ATLANTA — Shocking numbers are now reflecting the toll the coronavirus is taking on one of Georgia's most important sectors - agriculture.
Hit hard by restaurant closings and school shutdowns, Georgia's 130 dairy farmers are watching as milk tankers, each filled with 6,000 gallons of milk and no place to go, are getting dumped.
Last week alone, 70 tankers left Georgia farms and emptied more than 420,000 gallons of milk, with the Georgia Milk Producers Association estimating a loss of a staggering $700,000.
Gary Black, Georgia's Commissioner of Agriculture, said he sees the perishable milk supply chain continuing a perilous track with big losses.
“Yes, it’s already happening and it's tragic and I won't say its 50 percent but it is substantial, and our dairy farmers are taking it on the chin,” he said.
And it’s a similar picture facing Georgia produce farmers.
With many food services closed, the Georgia Fruit and Vegetable Growers Association said losses could approach $400 million before the coronavirus subsides.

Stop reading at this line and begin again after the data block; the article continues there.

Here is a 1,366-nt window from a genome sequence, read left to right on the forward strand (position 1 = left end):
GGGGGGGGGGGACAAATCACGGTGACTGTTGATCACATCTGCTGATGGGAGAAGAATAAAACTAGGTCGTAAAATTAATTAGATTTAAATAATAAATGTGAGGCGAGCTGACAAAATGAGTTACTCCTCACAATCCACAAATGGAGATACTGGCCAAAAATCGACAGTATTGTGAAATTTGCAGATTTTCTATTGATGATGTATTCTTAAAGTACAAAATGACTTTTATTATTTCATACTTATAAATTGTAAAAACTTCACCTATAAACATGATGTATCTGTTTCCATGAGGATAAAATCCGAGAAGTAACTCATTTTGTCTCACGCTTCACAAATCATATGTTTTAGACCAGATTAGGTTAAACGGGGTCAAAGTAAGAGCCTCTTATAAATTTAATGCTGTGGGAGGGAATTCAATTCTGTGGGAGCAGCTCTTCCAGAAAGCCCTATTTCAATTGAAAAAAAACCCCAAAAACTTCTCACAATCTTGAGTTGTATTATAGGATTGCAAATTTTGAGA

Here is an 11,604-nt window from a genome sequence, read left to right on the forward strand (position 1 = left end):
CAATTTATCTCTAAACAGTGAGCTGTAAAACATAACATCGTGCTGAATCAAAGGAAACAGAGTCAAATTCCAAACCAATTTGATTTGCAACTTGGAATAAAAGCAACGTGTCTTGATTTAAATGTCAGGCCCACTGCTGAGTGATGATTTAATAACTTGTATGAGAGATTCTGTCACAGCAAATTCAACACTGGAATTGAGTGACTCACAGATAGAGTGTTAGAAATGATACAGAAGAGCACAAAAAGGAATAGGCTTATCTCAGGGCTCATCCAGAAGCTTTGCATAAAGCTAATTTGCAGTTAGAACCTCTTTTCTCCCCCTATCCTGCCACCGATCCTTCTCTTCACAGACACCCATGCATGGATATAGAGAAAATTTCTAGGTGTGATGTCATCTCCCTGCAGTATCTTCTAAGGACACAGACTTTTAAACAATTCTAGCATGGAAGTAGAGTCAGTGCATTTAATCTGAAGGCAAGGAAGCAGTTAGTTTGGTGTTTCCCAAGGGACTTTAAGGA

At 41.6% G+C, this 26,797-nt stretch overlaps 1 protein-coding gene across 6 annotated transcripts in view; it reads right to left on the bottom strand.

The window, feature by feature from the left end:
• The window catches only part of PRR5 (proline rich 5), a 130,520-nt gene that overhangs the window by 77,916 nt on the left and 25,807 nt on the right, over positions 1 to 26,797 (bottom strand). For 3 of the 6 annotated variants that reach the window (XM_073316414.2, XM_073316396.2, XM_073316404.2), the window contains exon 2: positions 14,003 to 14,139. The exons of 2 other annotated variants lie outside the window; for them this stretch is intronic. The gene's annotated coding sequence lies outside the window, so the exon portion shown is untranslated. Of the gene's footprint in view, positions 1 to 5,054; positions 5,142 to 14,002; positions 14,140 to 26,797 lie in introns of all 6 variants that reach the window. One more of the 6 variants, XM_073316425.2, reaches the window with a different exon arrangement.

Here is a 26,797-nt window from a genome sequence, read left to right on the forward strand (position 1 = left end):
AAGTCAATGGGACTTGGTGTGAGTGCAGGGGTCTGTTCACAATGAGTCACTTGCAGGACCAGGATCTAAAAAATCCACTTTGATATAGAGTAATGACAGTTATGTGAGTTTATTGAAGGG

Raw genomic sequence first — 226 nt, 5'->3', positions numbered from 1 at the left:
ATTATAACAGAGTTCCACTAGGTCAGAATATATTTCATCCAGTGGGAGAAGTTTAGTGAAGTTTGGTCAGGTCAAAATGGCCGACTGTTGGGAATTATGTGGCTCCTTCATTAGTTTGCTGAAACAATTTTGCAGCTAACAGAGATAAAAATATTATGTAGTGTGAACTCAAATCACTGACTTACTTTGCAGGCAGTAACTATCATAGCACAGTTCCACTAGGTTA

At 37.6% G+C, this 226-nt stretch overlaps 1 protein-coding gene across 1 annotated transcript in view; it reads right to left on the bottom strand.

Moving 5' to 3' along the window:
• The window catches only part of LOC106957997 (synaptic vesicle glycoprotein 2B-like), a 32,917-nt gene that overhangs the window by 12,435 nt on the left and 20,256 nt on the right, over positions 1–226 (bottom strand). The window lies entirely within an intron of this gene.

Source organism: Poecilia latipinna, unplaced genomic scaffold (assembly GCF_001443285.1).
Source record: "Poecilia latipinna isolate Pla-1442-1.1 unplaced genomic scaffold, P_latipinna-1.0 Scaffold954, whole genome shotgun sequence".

But Commissioner Black said he does see a way out.
“We can get the product picked. We can get it harvested and packed and I believe the logistics chain is strong enough to get it to market," Black said. "What we need now more than ever is a strong partnership between Georgia consumers buying Georgia grown products.”
At the top of the list are alternative ways for Georgia farmers to market their locally grown produce.
“Having to be creative now with produce boxes and curbside service; having greater focus on even smaller farmers' markets; all will be part of the ways of answering the challenge,” Black said.
Also in the works are plans to sell produce to rural hospital buying groups now being formed and plans to get fresh Georgia produce to food banks and shelters.
Commissioner Black said his department is now launching a major promotional campaign on social media and other outlets focusing on getting consumers to buy Georgia grown produce.